Thursday, August 22, 2013

Life in the Mountains

If this is your first time visiting this blog, welcome and thank you for stopping by!

I highly recommend at least reading my introductory first post and my About Me section before reading anything else. Even though I write about theological and philosophical topics, this is first and foremost a blog about my journey to Eastern Orthodoxy. I am not here to debate. I am not here to further develop doctrine or theology that the Church has already ruled on. The Orthodox Church has given only three men the title Theologian (and there has been many great minds in the Church), which means, I for one am not one of them, neither are you. So, we should all humbly and graciously admit we are merely students and sojourners and learn from one another.


Previously I mentioned that in the summer of 2005, I moved with my family to the north Georgia mountains. It was a very lonely time for us. The first six months were the most difficult.  I was learning a great deal about history and theology. As I was studying the differences between modernism and postmodernism and what Christianity was struggling with in an ever-changing context, I was simultaneously growing in my faith. I was someone who wrote people off rather quickly, people annoyed the crap out of me. Even though I had some very close friends and, for some reason, people loved me, people just got under my skin.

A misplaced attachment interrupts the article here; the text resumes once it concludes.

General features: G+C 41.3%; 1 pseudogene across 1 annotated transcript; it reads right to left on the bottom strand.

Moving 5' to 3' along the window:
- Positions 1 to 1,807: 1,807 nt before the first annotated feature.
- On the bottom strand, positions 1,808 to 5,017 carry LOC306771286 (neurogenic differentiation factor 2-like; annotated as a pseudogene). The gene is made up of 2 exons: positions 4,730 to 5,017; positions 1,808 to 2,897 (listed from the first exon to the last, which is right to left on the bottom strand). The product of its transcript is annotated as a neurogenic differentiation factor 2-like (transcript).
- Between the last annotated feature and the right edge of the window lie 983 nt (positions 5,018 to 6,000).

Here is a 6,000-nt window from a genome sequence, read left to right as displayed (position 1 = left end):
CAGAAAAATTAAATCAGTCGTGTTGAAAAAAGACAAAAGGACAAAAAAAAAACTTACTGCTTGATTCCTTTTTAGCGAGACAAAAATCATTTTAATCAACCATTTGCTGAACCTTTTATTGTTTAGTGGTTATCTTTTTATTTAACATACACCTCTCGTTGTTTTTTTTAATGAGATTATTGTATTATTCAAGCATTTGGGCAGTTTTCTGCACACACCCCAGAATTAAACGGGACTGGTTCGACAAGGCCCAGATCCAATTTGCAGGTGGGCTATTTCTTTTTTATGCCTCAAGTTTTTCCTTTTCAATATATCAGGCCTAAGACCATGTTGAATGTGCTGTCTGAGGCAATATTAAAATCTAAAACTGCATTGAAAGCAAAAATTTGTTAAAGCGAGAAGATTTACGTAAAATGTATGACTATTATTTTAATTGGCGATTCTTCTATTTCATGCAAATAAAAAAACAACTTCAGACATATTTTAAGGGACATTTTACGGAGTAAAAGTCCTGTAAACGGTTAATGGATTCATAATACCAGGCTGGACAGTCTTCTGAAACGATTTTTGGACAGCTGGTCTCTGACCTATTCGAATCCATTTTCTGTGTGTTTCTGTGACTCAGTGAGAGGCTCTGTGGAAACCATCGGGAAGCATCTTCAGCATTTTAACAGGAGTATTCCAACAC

I really was an introvert.

So, as my father was planting a church, I was having to learn to love people--as Christ loved them. This is a very arduous task, especially when it's people that you wouldn't exactly "hang out with". People do not conform to me. People do not conform to you. That's just the way it is. My first few months in Georgia, I pretty much locked myself in my room and read. Learning why our culture is the way it is, helped me to better understand why people think and act the way they do. I began to see the hurts, struggles, and aspirations of others.

Narrative. Story helped me see the largeness of life, the cosmic. And at the same time, that everyone has a story. This story is both unique and not: it is the why-they-are-the-way-they-are. When I started studying more I saw little need for novels and poetry, seemed like a waste of time when there was things I need to learn! But thanks to Donald Miller, Brian McLaren, and Eugene Peterson, I began to see the significance for cultivating a narrative worldview.

Understanding the why of culture and the why of persons, I began to get a clearer picture.

But there was something holding me back. It was my inability to truly let go of past hurts. I felt betrayed by the leadership of our old church. I was bitter. Once I thought I forgave and moved on, something popped up and I would immediately become enraged. I had a why-I'm-the-way-I am, too. Until we all recognize our own brokenness, we will never be able to accept and love others in their brokenness.

Until I could truly forgive...I wouldn't heal.

It took a few years for me to truly let go and move on.

I encourage you to sit and think and pray. Come to grips with your brokenness. When you do you'll be able to see that "unforgivable" person as someone just like you.



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